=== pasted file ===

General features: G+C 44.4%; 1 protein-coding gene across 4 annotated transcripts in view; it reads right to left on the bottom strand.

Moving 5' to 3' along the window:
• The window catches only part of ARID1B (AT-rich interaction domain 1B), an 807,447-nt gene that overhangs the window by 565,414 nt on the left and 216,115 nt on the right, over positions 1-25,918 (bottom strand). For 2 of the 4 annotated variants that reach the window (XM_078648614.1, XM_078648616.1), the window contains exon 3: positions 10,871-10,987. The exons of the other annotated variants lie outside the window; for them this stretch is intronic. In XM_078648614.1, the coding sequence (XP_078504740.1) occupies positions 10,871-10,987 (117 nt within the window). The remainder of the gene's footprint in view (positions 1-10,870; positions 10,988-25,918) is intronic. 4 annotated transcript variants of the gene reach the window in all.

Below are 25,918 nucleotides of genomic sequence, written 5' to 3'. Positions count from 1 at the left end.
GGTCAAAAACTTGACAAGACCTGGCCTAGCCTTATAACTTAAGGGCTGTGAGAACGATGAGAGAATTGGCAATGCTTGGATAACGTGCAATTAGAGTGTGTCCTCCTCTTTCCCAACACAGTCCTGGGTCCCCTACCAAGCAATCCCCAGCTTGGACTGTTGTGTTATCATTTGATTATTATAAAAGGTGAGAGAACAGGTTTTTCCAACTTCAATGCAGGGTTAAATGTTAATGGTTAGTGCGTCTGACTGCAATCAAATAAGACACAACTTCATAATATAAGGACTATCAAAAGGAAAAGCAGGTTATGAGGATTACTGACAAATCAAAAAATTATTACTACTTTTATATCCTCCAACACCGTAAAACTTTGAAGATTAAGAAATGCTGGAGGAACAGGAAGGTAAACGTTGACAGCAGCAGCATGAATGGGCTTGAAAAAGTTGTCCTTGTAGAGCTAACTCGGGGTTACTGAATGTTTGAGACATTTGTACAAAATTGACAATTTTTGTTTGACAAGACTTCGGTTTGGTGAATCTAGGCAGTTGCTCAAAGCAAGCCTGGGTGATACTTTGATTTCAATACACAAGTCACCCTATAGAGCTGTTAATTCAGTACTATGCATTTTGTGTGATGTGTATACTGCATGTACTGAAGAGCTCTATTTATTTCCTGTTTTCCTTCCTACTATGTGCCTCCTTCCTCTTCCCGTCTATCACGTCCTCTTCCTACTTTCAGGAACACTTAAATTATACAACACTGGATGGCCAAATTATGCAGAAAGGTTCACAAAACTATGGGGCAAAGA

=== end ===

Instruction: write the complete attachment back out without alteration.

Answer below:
General features: G+C 44.4%; 1 protein-coding gene across 4 annotated transcripts in view; it reads right to left on the bottom strand.

Moving 5' to 3' along the window:
• The window catches only part of ARID1B (AT-rich interaction domain 1B), an 807,447-nt gene that overhangs the window by 565,414 nt on the left and 216,115 nt on the right, over positions 1-25,918 (bottom strand). For 2 of the 4 annotated variants that reach the window (XM_078648614.1, XM_078648616.1), the window contains exon 3: positions 10,871-10,987. The exons of the other annotated variants lie outside the window; for them this stretch is intronic. In XM_078648614.1, the coding sequence (XP_078504740.1) occupies positions 10,871-10,987 (117 nt within the window). The remainder of the gene's footprint in view (positions 1-10,870; positions 10,988-25,918) is intronic. 4 annotated transcript variants of the gene reach the window in all.

Below are 25,918 nucleotides of genomic sequence, written 5' to 3'. Positions count from 1 at the left end.
GGTCAAAAACTTGACAAGACCTGGCCTAGCCTTATAACTTAAGGGCTGTGAGAACGATGAGAGAATTGGCAATGCTTGGATAACGTGCAATTAGAGTGTGTCCTCCTCTTTCCCAACACAGTCCTGGGTCCCCTACCAAGCAATCCCCAGCTTGGACTGTTGTGTTATCATTTGATTATTATAAAAGGTGAGAGAACAGGTTTTTCCAACTTCAATGCAGGGTTAAATGTTAATGGTTAGTGCGTCTGACTGCAATCAAATAAGACACAACTTCATAATATAAGGACTATCAAAAGGAAAAGCAGGTTATGAGGATTACTGACAAATCAAAAAATTATTACTACTTTTATATCCTCCAACACCGTAAAACTTTGAAGATTAAGAAATGCTGGAGGAACAGGAAGGTAAACGTTGACAGCAGCAGCATGAATGGGCTTGAAAAAGTTGTCCTTGTAGAGCTAACTCGGGGTTACTGAATGTTTGAGACATTTGTACAAAATTGACAATTTTTGTTTGACAAGACTTCGGTTTGGTGAATCTAGGCAGTTGCTCAAAGCAAGCCTGGGTGATACTTTGATTTCAATACACAAGTCACCCTATAGAGCTGTTAATTCAGTACTATGCATTTTGTGTGATGTGTATACTGCATGTACTGAAGAGCTCTATTTATTTCCTGTTTTCCTTCCTACTATGTGCCTCCTTCCTCTTCCCGTCTATCACGTCCTCTTCCTACTTTCAGGAACACTTAAATTATACAACACTGGATGGCCAAATTATGCAGAAAGGTTCACAAAACTATGGGGCAAAGA